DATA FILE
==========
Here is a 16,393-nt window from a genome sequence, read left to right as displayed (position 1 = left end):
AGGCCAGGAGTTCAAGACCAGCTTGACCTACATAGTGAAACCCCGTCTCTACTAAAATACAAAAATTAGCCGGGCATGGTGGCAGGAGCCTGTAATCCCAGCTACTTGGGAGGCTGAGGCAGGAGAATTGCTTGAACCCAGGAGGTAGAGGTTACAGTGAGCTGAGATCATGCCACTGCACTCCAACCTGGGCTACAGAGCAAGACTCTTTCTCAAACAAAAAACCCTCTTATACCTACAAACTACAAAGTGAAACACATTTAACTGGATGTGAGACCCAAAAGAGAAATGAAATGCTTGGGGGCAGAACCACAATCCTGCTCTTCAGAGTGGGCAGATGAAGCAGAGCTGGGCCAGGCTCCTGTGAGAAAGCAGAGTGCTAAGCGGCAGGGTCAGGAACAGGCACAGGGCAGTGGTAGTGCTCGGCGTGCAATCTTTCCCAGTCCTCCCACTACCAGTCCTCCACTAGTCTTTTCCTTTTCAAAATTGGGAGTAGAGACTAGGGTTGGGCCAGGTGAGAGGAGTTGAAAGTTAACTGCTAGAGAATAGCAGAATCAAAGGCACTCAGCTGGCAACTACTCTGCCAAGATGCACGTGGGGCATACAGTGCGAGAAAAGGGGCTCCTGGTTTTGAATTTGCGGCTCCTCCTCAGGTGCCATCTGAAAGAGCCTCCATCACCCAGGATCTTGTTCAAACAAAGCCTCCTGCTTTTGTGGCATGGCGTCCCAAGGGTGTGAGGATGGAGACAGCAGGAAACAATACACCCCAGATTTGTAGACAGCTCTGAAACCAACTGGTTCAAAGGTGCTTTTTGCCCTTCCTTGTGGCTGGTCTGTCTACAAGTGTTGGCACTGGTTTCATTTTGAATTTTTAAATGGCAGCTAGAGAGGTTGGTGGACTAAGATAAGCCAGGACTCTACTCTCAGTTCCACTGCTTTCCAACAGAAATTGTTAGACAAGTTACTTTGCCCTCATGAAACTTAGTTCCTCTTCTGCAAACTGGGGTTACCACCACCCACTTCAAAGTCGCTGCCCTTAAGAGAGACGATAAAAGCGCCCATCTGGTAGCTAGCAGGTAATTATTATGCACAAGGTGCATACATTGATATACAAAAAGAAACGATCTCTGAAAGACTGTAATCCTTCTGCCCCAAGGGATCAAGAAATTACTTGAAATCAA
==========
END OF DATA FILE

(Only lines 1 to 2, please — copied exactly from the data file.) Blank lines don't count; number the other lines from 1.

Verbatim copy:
Here is a 16,393-nt window from a genome sequence, read left to right as displayed (position 1 = left end):
AGGCCAGGAGTTCAAGACCAGCTTGACCTACATAGTGAAACCCCGTCTCTACTAAAATACAAAAATTAGCCGGGCATGGTGGCAGGAGCCTGTAATCCCAGCTACTTGGGAGGCTGAGGCAGGAGAATTGCTTGAACCCAGGAGGTAGAGGTTACAGTGAGCTGAGATCATGCCACTGCACTCCAACCTGGGCTACAGAGCAAGACTCTTTCTCAAACAAAAAACCCTCTTATACCTACAAACTACAAAGTGAAACACATTTAACTGGATGTGAGACCCAAAAGAGAAATGAAATGCTTGGGGGCAGAACCACAATCCTGCTCTTCAGAGTGGGCAGATGAAGCAGAGCTGGGCCAGGCTCCTGTGAGAAAGCAGAGTGCTAAGCGGCAGGGTCAGGAACAGGCACAGGGCAGTGGTAGTGCTCGGCGTGCAATCTTTCCCAGTCCTCCCACTACCAGTCCTCCACTAGTCTTTTCCTTTTCAAAATTGGGAGTAGAGACTAGGGTTGGGCCAGGTGAGAGGAGTTGAAAGTTAACTGCTAGAGAATAGCAGAATCAAAGGCACTCAGCTGGCAACTACTCTGCCAAGATGCACGTGGGGCATACAGTGCGAGAAAAGGGGCTCCTGGTTTTGAATTTGCGGCTCCTCCTCAGGTGCCATCTGAAAGAGCCTCCATCACCCAGGATCTTGTTCAAACAAAGCCTCCTGCTTTTGTGGCATGGCGTCCCAAGGGTGTGAGGATGGAGACAGCAGGAAACAATACACCCCAGATTTGTAGACAGCTCTGAAACCAACTGGTTCAAAGGTGCTTTTTGCCCTTCCTTGTGGCTGGTCTGTCTACAAGTGTTGGCACTGGTTTCATTTTGAATTTTTAAATGGCAGCTAGAGAGGTTGGTGGACTAAGATAAGCCAGGACTCTACTCTCAGTTCCACTGCTTTCCAACAGAAATTGTTAGACAAGTTACTTTGCCCTCATGAAACTTAGTTCCTCTTCTGCAAACTGGGGTTACCACCACCCACTTCAAAGTCGCTGCCCTTAAGAGAGACGATAAAAGCGCCCATCTGGTAGCTAGCAGGTAATTATTATGCACAAGGTGCATACATTGATATACAAAAAGAAACGATCTCTGAAAGACTGTAATCCTTCTGCCCCAAGGGATCAAGAAATTACTTGAAATCAA